Digital Art Workout

Self Portrait - Limited PaletteI really stink at certain things – artistically speaking. Color theory and I have never been friends. Likenesses too have never been a strong suit for me.

So, when I saw this month’s “Draw Yourself As…” limited palette option, I thought: What the hell? Why not?

I did it in Open Canvas 5.5 and with only one brush (though I did vary the size of the brush). It was a good experiment, I learned a lot, and it also showed me areas where I need to focus in future practice. I’m not terribly thrilled with the results, but as I said – it was a hell of a learning experience.

How about you? What’s the strangest self portrait you ever did?

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Samsung Galaxy Note 8

Samsung Note 8My Note 10.1 broke. I’m not sure how or when – it seemed to happen quite literally overnight one night – but it’s as if the layer in the tablet which interacts with the stylus has been disconnected. It no longer recognizes the stylus at all. The capacitive elements still work normally, so it’s a great Android 10″ tablet, but I can’t (really) use it for a digital sketchbook.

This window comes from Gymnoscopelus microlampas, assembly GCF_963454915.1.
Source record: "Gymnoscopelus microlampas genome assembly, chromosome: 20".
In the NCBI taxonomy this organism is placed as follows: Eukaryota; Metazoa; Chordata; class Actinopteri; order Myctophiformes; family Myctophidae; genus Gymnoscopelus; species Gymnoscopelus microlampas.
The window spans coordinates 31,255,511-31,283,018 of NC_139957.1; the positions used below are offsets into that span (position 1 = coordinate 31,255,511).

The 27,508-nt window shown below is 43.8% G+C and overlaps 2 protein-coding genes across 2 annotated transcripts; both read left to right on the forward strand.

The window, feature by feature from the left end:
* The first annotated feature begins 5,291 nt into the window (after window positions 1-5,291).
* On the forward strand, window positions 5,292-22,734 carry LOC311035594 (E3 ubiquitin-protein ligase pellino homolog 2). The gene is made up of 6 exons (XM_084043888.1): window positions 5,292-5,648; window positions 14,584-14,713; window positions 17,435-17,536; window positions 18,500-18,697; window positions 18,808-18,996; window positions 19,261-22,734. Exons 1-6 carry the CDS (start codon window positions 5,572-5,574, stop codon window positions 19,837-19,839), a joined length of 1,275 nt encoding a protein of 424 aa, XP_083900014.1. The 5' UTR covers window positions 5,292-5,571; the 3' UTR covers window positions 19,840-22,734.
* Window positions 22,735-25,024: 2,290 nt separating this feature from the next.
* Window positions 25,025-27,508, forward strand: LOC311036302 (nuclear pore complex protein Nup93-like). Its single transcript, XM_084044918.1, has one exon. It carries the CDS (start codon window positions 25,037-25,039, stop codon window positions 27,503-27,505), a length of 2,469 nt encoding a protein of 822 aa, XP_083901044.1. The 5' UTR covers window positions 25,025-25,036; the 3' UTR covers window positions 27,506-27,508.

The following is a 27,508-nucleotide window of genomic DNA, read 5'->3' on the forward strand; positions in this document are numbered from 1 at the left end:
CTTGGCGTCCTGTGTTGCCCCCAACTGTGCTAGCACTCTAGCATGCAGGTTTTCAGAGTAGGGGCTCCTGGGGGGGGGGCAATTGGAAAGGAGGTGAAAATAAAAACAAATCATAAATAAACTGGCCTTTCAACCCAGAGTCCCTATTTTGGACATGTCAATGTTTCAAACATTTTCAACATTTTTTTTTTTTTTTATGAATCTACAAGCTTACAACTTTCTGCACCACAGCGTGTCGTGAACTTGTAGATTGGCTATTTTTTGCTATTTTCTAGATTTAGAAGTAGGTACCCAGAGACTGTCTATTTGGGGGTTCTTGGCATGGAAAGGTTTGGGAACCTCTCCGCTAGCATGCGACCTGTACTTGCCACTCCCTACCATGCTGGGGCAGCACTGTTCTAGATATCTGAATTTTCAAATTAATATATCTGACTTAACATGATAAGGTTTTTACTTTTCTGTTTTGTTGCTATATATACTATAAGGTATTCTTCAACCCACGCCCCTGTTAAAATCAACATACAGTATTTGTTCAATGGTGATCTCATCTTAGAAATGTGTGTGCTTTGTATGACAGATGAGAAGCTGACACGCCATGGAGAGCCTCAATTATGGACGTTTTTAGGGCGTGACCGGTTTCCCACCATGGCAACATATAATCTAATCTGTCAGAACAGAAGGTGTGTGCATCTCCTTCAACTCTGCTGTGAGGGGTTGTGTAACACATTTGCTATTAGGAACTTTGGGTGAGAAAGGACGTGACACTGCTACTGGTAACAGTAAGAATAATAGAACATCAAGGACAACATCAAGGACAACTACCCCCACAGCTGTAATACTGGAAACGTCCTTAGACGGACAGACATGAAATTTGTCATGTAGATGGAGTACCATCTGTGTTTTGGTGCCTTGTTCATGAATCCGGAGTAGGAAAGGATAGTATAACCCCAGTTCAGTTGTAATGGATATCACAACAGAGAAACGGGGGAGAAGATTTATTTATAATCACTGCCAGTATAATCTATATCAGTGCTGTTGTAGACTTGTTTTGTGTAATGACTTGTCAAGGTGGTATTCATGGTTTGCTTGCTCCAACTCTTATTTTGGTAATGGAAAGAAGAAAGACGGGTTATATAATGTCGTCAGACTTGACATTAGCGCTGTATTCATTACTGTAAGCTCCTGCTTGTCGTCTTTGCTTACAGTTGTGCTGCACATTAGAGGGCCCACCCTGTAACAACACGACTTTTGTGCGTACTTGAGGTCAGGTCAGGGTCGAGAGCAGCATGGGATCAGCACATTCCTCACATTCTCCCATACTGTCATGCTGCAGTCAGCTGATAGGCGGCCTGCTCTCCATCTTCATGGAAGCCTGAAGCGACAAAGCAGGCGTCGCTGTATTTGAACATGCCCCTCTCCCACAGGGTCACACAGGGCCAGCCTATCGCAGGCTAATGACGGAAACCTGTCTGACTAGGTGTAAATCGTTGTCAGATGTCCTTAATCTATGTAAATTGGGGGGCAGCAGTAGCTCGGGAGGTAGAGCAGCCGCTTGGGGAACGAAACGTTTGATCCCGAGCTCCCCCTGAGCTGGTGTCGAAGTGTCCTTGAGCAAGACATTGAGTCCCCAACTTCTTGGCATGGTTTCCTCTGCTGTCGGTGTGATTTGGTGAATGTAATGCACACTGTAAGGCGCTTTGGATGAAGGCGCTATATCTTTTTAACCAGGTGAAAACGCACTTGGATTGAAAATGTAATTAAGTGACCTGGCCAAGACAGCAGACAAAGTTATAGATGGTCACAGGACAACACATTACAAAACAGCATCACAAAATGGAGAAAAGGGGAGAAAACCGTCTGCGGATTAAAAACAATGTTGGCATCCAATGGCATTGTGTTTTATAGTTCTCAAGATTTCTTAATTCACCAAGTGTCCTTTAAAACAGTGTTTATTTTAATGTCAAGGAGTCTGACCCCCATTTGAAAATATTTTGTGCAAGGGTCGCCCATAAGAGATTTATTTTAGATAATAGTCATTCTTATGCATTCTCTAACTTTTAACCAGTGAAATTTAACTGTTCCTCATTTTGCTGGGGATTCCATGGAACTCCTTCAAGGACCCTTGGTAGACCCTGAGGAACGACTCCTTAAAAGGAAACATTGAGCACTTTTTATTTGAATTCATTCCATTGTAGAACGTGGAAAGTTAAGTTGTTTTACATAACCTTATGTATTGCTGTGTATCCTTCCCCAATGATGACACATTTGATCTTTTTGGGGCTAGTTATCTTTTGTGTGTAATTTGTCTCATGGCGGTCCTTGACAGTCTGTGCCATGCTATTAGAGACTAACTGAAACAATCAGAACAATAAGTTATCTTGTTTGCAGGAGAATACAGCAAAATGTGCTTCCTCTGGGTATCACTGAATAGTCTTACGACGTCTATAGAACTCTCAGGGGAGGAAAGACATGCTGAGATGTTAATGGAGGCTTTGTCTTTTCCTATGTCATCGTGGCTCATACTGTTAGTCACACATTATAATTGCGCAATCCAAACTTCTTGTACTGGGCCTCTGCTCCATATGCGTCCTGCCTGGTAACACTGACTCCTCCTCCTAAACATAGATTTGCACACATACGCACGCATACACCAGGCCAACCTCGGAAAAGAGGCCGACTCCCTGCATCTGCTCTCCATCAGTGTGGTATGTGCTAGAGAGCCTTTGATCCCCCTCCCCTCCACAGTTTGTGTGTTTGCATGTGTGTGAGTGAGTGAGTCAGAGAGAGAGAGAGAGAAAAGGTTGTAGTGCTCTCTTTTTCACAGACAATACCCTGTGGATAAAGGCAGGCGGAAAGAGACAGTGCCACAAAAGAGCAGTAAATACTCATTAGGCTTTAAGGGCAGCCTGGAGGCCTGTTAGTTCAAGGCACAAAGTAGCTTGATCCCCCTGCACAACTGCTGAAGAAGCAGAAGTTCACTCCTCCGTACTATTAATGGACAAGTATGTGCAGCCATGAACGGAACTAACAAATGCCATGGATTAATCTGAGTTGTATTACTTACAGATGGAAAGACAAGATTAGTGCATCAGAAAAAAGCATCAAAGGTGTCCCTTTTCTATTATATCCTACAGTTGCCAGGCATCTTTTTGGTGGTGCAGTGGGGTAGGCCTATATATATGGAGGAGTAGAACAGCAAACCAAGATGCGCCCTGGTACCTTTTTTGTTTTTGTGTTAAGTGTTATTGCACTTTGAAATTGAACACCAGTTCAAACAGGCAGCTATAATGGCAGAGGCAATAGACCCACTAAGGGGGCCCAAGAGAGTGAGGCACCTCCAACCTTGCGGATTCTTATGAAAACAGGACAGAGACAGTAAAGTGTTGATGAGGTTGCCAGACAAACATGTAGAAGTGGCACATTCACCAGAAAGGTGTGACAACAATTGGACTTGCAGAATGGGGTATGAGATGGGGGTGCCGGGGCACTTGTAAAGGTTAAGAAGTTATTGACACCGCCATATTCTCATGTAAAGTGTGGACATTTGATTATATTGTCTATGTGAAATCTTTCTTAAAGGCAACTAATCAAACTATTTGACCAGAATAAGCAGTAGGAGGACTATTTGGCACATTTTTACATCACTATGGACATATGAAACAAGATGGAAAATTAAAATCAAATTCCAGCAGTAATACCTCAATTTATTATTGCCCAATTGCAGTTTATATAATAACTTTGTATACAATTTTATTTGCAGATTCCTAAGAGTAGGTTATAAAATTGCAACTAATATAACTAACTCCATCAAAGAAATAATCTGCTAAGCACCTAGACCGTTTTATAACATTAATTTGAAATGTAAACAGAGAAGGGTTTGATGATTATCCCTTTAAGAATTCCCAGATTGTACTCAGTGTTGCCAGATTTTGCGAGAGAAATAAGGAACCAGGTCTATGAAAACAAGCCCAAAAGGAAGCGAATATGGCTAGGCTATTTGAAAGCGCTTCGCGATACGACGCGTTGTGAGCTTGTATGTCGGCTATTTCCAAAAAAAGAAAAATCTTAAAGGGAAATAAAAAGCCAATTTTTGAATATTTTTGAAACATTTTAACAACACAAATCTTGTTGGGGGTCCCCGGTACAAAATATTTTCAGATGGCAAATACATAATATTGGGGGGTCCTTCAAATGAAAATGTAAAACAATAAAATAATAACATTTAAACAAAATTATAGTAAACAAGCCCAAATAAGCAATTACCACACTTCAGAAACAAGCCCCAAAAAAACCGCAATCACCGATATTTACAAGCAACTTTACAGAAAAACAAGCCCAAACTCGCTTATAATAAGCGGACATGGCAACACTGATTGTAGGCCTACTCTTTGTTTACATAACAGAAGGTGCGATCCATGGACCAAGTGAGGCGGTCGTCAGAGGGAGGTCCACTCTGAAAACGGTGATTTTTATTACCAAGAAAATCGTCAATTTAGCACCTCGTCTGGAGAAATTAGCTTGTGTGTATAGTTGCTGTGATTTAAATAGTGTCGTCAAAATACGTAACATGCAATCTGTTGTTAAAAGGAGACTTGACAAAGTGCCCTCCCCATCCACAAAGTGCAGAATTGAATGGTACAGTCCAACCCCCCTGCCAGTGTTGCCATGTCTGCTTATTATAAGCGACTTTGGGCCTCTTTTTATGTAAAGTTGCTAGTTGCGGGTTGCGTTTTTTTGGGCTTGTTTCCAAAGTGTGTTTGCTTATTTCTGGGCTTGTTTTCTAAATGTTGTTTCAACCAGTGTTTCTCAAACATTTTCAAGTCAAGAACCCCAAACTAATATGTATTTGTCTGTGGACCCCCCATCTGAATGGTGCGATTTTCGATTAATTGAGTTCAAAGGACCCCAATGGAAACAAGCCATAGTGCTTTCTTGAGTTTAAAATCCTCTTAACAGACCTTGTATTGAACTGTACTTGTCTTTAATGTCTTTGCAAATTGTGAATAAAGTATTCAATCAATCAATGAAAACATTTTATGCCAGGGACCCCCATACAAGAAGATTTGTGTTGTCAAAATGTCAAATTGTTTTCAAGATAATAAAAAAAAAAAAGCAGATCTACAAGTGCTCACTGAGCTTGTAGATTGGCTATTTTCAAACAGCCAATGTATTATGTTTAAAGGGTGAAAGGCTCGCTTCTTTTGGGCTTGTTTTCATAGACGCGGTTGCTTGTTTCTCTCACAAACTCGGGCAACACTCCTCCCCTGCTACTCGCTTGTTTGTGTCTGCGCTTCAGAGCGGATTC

Add to this my concept of “if you’re going to go portable – go extremely portable” and I found myself picking up the Note 8. I wanted something to replace the ‘sketchbook’ that had been my 10.1, and didn’t require the pull it out/set it up of the Cintiq. This fits perfectly.

For the Day Job, I keep it in the front of the van with me – playing audio books and podcasts through a bluetooth adapter for the stereo. When I stop to eat, I can pick it up, throw it in a pocket, and check my mail and facebook while dining. Stop to stretch my legs? It’s instantly on and ready for me to sketch something while I walk around the park.

It suffers (like its big brother) from a lack of apps that really do the heavy lifting, but again – that’s not what I bought the Note 8 for.